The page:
The horizontal tailplane has similar structure to the wing — but it is simpler. Thus I started it in the same way as the wing, by forming its root airfoil (Figure 32‑1):
In the most of the aircraft the tailplane has a symmetric airfoil. So it was in the Dauntless. I did not find its signature (family) in any of the reference materials, thus I carefully copied its contour from the photos (its rear part — the elevator — seems to have modified shape, anyway). It has incidence angle of 2⁰, so I rotated the rib object and used a Mirror modifier to generate its bottom part.
During this work I decided that I will use this rib as an auxiliary reference object for shaping the horizontal stabilizer. To precisely match the contour copied from the photos, I rotated part of this curve in the top view. Now it runs along the outer edge of the tailplane fairing (Figure 32‑2):
However, because I am going to copy this rib into the initial edge of the horizontal stabilizer, I already prepared three vertices for the leading edge of the elevator (Figure 32‑2).
During this work I was struck by the idea that it is stupid thing to model the whole empennage, and then to verify it against the photos. The much better approach is first to “draw” in the 3D space their contours and match them to the photos, then to model their surfaces. In this way I can identify errors in my reference drawings before I start the modeling! The parts formed in this “verified” way and continuously matched to the references will have better quality!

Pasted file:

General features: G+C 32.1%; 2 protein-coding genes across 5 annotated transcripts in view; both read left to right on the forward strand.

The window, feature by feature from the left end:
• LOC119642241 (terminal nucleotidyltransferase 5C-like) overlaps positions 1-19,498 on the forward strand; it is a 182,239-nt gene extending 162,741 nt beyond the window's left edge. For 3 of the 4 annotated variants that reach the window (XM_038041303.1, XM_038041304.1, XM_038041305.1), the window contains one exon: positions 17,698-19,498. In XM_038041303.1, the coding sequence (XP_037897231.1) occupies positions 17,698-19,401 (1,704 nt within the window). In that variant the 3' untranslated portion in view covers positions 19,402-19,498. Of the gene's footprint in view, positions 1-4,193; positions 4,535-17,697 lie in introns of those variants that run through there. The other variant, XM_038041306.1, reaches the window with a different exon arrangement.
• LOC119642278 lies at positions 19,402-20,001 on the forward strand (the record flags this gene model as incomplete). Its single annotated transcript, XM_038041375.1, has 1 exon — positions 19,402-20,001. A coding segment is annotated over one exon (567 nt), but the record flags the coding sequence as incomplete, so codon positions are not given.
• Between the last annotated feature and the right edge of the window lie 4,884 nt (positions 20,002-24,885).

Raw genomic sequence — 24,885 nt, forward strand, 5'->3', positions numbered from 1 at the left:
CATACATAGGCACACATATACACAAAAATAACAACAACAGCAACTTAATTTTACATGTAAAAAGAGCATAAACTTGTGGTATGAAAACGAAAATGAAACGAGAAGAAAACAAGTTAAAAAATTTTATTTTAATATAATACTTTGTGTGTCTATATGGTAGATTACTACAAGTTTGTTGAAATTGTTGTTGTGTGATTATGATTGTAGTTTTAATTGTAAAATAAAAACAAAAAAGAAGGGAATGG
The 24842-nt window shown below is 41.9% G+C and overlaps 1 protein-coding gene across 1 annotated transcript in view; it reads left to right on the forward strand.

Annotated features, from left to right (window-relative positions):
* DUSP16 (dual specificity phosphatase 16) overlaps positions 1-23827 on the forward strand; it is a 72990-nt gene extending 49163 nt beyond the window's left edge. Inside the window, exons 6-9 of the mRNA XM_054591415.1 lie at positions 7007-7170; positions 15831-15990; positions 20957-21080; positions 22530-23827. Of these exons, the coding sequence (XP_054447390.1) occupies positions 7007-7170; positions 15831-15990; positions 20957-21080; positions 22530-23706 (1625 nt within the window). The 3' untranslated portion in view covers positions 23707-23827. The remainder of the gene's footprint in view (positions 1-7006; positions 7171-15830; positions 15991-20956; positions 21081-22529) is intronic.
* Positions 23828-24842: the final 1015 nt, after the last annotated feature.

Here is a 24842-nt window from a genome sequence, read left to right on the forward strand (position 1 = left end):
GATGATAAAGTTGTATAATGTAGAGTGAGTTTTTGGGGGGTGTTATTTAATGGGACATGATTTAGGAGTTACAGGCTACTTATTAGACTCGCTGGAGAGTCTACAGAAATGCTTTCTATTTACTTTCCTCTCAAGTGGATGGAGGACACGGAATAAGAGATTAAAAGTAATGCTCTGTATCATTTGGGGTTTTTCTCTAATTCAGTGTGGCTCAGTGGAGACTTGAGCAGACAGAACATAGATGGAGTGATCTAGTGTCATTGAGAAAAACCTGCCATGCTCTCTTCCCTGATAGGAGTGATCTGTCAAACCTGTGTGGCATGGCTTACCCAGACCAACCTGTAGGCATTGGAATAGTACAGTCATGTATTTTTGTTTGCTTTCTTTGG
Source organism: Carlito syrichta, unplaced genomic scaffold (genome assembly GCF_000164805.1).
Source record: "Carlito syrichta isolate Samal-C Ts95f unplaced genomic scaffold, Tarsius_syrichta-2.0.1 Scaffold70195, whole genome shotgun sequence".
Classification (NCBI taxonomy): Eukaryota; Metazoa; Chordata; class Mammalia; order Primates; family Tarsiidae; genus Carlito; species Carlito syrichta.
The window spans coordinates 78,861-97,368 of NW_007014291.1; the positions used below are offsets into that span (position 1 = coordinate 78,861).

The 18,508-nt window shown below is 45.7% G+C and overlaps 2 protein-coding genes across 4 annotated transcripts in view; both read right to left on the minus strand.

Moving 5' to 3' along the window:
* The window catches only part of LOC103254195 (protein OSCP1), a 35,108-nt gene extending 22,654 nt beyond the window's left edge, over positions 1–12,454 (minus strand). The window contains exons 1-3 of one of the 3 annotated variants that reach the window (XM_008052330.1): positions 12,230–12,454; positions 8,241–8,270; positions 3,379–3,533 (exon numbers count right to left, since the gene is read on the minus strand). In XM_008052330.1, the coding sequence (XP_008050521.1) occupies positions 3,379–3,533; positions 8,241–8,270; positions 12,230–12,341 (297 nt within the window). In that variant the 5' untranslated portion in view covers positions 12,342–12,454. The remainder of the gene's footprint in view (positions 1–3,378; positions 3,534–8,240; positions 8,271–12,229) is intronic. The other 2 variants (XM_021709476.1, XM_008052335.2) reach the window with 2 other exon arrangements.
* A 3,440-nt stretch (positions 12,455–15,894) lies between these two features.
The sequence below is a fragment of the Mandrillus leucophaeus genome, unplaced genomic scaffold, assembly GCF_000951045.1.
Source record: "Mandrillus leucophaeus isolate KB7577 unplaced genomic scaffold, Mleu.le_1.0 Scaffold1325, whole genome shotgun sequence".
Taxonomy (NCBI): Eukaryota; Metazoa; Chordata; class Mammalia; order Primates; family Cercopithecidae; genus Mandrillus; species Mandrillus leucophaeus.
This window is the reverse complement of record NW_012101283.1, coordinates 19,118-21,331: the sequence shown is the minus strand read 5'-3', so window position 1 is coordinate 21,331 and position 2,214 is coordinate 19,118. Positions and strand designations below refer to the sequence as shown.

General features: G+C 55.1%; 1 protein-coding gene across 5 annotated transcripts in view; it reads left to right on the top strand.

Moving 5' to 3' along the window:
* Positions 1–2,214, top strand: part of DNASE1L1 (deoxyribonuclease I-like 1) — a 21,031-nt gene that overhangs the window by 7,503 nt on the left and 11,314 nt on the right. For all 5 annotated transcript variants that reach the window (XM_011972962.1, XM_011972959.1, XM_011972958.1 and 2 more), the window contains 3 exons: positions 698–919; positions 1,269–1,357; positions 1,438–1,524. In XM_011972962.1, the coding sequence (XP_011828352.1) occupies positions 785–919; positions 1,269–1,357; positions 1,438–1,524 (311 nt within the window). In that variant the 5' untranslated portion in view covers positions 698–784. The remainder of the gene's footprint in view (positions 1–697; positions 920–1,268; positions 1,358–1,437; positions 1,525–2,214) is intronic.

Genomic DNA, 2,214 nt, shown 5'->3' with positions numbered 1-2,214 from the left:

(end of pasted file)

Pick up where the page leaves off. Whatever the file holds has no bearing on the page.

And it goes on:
Thus I interrupted forming the horizontal tailplane, and quickly shaped another auxiliary object — the contour of the rudder and fin (Figure 32‑3):
What’s more, I decided to recreate in the model the basic reference “trapezes” of the fin and rudder. They are determined by the explicit dimensions in the general arrangement drawing, which I already used some months ago to draw the 2D reference drawings (Figure 32‑4):